Research so far has concentrated on the existence of various influences that impact an individual in the workplace. To name a few: power, motivation, leadership, managers and even peers are known to have a substantial influence on employees. The current paper however, focuses on a new dimension of influence at work – ‘the self’. Authors V. K. Bohns and F. J. Flynn suggest that few individuals realize how much they influence their subordinates, fellow colleagues, and even supervisors. This has serious organizational implications.
Drawing on existing literature, the ‘overestimation theory’ suggests that certain people are not only aware of the influence they have on others, but in fact they tend to overestimate it. This behavior is often seen in individuals who hold high positions and whose influence is based on their authority in the formal structure of an organization. This overestimation appears to occur primarily to boost self-esteem. People need to feel influential; so they overestimate their influence on others. However, there also exists the ‘underestimation theory,’ which suggests that individuals discount the influence they have on others socially, and therefore underestimate how strongly others’ behaviors and attitudes are related to their own behavior. In social environments with lots of interpersonal interaction, people tend to underestimate, rather than overestimate, the influence they have on others. A corporate environment is one such example. Think of how employees in lower ranks of the organization influence higher ups merely by conforming to a manager’s leadership style. Yet, both parties remain largely unaware of the fact that this bottom-up influence occurs.
In an office environment people look to peers or colleagues for cues on how to behave and fit in. If an employee is too shy or embarrassed to ask a question, they look for an answer in the behaviors of their peers. Thus colleagues influence each other yet are completely unaware of it. Likewise managers influence employees’ personal lives, when they expect employees to work late or keep demanding work hours, infringing on family time. Based on expectations and experiences subordinates too, influence their managers’ style of leading. Thus, there appears to be a criss-cross of influence at work. Research, however, points out that, as individuals, we are not completely aware of the extent to which we influence others within this social setup.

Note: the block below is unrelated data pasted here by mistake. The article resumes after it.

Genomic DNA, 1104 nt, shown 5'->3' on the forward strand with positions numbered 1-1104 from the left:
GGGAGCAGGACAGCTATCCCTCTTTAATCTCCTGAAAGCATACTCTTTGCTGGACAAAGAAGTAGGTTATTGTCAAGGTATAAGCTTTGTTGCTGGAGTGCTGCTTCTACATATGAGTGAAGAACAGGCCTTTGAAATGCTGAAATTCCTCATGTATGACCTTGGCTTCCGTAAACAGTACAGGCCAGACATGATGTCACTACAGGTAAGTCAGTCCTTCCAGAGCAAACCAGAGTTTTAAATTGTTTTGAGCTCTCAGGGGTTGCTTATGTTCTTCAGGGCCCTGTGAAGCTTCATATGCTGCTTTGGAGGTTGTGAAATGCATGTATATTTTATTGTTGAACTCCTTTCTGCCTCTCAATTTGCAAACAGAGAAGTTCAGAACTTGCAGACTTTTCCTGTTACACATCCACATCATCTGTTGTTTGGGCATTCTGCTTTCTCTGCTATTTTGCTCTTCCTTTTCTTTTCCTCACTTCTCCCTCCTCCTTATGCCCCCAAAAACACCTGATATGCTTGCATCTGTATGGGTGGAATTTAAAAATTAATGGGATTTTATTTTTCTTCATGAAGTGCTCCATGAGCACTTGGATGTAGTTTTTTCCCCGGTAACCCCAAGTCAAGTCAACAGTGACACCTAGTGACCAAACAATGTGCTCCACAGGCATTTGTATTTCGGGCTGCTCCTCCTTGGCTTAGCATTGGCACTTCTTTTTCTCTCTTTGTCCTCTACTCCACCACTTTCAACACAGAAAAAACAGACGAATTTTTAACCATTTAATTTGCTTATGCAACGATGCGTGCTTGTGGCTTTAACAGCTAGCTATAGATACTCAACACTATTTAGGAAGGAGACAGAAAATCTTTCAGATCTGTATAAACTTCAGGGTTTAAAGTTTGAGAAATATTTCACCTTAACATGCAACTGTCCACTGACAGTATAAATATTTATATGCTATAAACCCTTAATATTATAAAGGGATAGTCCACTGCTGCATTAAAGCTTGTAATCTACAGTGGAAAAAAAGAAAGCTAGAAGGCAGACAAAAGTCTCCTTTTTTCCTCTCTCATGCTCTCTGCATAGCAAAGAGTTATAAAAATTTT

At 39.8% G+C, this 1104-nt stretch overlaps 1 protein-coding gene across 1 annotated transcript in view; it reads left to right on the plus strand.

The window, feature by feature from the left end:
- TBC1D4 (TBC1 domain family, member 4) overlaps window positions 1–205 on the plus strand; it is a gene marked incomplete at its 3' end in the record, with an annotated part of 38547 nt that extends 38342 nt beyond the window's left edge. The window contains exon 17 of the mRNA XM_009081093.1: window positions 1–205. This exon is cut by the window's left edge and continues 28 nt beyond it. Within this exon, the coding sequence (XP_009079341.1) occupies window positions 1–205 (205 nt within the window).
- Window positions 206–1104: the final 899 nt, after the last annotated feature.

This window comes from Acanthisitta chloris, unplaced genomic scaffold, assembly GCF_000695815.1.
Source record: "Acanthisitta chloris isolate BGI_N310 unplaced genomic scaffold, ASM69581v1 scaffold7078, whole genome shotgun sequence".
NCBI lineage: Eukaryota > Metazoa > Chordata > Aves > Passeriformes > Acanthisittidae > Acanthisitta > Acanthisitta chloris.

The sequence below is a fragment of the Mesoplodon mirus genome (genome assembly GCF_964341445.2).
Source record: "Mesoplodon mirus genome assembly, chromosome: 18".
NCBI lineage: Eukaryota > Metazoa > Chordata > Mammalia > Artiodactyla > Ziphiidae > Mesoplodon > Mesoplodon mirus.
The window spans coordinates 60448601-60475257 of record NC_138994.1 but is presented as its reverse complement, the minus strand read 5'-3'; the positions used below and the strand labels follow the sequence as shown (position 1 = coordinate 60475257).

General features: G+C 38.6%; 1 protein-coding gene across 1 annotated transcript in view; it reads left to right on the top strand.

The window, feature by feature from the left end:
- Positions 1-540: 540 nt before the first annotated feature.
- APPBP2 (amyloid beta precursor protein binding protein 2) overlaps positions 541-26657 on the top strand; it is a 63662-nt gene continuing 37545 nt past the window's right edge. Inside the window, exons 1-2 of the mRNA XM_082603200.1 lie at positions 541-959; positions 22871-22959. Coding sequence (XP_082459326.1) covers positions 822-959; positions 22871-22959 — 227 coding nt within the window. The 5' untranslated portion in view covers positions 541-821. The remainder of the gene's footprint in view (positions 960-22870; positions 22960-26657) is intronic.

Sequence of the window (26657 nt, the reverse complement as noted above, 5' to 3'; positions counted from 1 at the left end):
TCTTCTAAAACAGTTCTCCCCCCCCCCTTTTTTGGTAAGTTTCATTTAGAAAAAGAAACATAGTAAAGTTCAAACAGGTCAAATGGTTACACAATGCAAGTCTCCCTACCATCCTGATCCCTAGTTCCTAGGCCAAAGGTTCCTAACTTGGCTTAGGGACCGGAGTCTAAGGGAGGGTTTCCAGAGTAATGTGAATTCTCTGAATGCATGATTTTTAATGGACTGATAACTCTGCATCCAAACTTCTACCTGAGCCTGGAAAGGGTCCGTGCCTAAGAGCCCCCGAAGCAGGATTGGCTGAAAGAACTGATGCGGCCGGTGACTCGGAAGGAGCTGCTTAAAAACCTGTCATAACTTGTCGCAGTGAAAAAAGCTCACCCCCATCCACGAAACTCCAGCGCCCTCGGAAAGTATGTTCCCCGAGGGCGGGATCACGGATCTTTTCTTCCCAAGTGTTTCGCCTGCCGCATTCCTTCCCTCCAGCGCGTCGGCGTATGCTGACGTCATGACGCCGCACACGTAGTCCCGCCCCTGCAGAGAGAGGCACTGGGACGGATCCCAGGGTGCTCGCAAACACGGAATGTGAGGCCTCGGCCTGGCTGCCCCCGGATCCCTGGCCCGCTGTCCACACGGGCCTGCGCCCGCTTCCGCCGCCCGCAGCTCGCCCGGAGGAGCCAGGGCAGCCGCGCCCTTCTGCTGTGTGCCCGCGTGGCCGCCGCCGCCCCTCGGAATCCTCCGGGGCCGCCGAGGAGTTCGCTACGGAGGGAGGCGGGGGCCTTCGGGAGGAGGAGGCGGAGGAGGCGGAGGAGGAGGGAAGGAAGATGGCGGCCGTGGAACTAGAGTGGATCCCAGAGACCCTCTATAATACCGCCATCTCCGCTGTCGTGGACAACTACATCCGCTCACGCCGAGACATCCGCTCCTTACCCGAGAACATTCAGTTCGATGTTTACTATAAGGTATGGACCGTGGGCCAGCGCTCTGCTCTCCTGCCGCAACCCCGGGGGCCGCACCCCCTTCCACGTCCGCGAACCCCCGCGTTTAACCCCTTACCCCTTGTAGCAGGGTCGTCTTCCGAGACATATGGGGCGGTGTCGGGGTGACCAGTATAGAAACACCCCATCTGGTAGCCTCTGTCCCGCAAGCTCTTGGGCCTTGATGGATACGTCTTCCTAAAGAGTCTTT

The current paper suggests three consequences of being unaware of the influence we have on others at work:
- Organizational Change: If individuals continually underestimate their influence on others, they are less likely to feel empowered enough to catalyze change within an organization.
- Performance Appraisal: An employee’s performance should be judged relative to their manager’s behavior, in addition to other criteria. An employee’s performance can largely depend on their manager’s attitudes and values. If an evaluator is unaware of the effects of that influence, this important aspect can easily be misinterpreted.
- Whistle-Blowing: Individuals who underestimate their influence on others will not blow the whistle on dangerous or unethical activities. Employees who believe they can trigger real change are more likely to point out illegal or unproductive actions when they see them occur.
Being aware of the influence we have on those around us greatly helps both the organization and the individual, allowing us to become more confident about leading change and more likely to stand up for what we believe in, regardless of our position in an organization’s hierarchy.